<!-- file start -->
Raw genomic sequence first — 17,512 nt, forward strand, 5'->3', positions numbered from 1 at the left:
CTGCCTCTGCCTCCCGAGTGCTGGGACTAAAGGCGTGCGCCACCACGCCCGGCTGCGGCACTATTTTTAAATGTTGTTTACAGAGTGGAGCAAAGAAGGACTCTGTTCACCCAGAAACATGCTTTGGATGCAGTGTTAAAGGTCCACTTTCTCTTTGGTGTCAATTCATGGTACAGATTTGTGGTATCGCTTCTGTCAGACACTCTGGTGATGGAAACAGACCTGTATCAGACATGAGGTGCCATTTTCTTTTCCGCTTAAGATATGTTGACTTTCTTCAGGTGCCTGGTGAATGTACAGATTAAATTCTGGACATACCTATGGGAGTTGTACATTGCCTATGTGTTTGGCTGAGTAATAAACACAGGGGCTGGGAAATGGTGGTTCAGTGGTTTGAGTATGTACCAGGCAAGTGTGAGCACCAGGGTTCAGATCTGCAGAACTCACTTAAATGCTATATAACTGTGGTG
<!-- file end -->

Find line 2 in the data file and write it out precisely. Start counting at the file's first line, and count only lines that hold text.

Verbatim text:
CTGCCTCTGCCTCCCGAGTGCTGGGACTAAAGGCGTGCGCCACCACGCCCGGCTGCGGCACTATTTTTAAATGTTGTTTACAGAGTGGAGCAAAGAAGGACTCTGTTCACCCAGAAACATGCTTTGGATGCAGTGTTAAAGGTCCACTTTCTCTTTGGTGTCAATTCATGGTACAGATTTGTGGTATCGCTTCTGTCAGACACTCTGGTGATGGAAACAGACCTGTATCAGACATGAGGTGCCATTTTCTTTTCCGCTTAAGATATGTTGACTTTCTTCAGGTGCCTGGTGAATGTACAGATTAAATTCTGGACATACCTATGGGAGTTGTACATTGCCTATGTGTTTGGCTGAGTAATAAACACAGGGGCTGGGAAATGGTGGTTCAGTGGTTTGAGTATGTACCAGGCAAGTGTGAGCACCAGGGTTCAGATCTGCAGAACTCACTTAAATGCTATATAACTGTGGTG